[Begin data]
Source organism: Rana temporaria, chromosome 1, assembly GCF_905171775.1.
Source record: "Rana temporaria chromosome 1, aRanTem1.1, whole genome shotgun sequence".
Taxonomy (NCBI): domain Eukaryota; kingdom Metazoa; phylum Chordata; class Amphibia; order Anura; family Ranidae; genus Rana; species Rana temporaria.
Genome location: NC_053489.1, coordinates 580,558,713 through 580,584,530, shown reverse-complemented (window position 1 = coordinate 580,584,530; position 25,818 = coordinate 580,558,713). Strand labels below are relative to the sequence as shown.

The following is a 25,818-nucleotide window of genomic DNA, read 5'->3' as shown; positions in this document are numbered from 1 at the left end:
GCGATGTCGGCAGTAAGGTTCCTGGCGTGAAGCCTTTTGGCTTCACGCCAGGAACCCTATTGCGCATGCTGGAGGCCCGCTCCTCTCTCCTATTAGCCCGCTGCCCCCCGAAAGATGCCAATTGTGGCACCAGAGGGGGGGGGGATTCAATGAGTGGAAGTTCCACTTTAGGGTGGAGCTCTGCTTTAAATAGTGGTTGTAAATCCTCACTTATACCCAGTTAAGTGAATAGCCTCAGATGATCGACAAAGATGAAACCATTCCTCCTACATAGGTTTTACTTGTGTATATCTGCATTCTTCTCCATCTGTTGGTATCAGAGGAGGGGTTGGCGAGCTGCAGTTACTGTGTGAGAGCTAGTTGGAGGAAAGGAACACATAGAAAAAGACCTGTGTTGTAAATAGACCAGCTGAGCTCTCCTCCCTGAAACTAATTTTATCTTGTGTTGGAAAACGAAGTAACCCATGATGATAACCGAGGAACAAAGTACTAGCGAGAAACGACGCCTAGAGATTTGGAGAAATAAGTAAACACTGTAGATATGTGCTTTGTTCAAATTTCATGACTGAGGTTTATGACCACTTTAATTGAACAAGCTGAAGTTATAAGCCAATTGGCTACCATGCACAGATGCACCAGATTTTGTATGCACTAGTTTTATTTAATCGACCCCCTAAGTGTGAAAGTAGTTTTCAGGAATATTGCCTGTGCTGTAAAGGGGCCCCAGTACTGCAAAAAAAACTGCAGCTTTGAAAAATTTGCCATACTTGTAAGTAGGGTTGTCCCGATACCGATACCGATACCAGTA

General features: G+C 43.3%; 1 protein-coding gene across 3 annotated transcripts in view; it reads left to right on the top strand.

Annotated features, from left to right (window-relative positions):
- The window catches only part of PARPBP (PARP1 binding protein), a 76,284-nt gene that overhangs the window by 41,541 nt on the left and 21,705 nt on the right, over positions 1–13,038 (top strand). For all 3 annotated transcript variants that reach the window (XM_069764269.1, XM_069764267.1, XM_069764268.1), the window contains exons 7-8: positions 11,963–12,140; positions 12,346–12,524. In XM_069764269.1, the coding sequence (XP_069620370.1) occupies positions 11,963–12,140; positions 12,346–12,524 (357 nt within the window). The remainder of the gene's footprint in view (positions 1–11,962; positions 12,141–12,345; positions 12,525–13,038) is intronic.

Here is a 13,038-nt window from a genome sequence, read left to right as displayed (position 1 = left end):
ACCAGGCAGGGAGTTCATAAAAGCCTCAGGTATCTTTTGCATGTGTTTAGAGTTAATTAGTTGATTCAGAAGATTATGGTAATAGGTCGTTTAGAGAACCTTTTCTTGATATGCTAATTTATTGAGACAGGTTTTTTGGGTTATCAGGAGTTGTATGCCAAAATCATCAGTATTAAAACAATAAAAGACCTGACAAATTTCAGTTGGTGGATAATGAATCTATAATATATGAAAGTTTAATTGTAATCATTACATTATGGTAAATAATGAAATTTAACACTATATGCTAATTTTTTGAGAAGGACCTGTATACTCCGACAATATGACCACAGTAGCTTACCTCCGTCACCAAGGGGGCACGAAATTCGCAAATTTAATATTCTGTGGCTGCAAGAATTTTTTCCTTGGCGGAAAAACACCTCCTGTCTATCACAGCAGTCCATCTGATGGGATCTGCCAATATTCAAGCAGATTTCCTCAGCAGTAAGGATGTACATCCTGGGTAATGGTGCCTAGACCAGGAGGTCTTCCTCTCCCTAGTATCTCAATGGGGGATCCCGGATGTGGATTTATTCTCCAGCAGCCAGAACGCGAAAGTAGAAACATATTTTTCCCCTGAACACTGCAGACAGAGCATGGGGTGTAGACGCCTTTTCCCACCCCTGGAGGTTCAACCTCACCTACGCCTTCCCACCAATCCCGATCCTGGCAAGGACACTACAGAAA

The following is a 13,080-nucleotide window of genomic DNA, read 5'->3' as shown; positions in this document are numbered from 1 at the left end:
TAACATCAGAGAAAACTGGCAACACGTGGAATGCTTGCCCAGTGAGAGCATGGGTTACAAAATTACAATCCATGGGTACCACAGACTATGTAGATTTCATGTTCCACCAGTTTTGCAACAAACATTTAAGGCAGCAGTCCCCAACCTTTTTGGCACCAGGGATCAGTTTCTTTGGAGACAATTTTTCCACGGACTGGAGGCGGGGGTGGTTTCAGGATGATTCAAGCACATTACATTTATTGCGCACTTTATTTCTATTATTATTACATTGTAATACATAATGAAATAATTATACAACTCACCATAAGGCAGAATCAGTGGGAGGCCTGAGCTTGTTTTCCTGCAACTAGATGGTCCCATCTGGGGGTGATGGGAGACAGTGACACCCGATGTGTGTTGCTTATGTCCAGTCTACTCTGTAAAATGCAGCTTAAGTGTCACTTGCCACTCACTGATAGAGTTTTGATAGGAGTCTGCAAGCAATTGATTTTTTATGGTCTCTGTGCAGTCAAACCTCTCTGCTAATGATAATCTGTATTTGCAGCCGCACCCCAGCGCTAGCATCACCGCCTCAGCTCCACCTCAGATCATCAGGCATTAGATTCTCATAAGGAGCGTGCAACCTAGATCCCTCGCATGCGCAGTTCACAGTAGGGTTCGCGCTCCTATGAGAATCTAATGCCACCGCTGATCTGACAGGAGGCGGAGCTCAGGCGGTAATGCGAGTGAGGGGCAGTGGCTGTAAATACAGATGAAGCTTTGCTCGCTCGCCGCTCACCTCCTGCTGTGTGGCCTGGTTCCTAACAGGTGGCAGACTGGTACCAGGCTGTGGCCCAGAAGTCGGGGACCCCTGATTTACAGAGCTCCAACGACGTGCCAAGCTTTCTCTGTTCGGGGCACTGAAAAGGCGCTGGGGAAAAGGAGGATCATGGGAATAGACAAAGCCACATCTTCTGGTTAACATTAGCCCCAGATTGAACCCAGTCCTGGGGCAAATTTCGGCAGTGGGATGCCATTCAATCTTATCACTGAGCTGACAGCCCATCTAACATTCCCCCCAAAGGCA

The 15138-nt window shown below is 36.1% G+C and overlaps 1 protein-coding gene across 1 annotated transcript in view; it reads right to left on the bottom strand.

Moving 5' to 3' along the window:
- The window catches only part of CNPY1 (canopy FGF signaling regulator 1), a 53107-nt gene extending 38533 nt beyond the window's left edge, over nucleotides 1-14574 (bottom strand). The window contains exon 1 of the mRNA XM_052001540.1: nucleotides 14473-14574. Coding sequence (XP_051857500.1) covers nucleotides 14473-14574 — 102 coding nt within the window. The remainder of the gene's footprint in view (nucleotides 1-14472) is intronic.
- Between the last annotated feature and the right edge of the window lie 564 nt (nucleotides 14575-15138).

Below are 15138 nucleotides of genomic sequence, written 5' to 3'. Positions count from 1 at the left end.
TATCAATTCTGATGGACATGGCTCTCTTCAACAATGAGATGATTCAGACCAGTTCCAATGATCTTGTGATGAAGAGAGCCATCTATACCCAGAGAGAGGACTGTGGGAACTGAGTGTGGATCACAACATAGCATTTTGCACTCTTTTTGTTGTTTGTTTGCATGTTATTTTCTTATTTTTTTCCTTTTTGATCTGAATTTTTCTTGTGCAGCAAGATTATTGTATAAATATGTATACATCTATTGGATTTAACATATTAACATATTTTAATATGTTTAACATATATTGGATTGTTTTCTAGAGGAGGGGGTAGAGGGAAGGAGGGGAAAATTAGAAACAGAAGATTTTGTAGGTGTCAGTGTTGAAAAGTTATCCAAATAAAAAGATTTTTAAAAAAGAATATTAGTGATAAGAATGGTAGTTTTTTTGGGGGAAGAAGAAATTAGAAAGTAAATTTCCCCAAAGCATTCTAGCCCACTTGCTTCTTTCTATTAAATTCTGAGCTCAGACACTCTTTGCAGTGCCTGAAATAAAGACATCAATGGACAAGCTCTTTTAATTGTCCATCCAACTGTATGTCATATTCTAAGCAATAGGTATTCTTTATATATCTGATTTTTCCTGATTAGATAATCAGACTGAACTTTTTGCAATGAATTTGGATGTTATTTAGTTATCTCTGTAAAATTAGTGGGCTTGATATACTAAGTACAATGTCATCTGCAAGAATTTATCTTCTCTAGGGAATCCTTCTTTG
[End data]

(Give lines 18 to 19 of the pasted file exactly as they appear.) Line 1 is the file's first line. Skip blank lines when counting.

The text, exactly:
Below are 15138 nucleotides of genomic sequence, written 5' to 3'. Positions count from 1 at the left end.
TATCAATTCTGATGGACATGGCTCTCTTCAACAATGAGATGATTCAGACCAGTTCCAATGATCTTGTGATGAAGAGAGCCATCTATACCCAGAGAGAGGACTGTGGGAACTGAGTGTGGATCACAACATAGCATTTTGCACTCTTTTTGTTGTTTGTTTGCATGTTATTTTCTTATTTTTTTCCTTTTTGATCTGAATTTTTCTTGTGCAGCAAGATTATTGTATAAATATGTATACATCTATTGGATTTAACATATTAACATATTTTAATATGTTTAACATATATTGGATTGTTTTCTAGAGGAGGGGGTAGAGGGAAGGAGGGGAAAATTAGAAACAGAAGATTTTGTAGGTGTCAGTGTTGAAAAGTTATCCAAATAAAAAGATTTTTAAAAAAGAATATTAGTGATAAGAATGGTAGTTTTTTTGGGGGAAGAAGAAATTAGAAAGTAAATTTCCCCAAAGCATTCTAGCCCACTTGCTTCTTTCTATTAAATTCTGAGCTCAGACACTCTTTGCAGTGCCTGAAATAAAGACATCAATGGACAAGCTCTTTTAATTGTCCATCCAACTGTATGTCATATTCTAAGCAATAGGTATTCTTTATATATCTGATTTTTCCTGATTAGATAATCAGACTGAACTTTTTGCAATGAATTTGGATGTTATTTAGTTATCTCTGTAAAATTAGTGGGCTTGATATACTAAGTACAATGTCATCTGCAAGAATTTATCTTCTCTAGGGAATCCTTCTTTG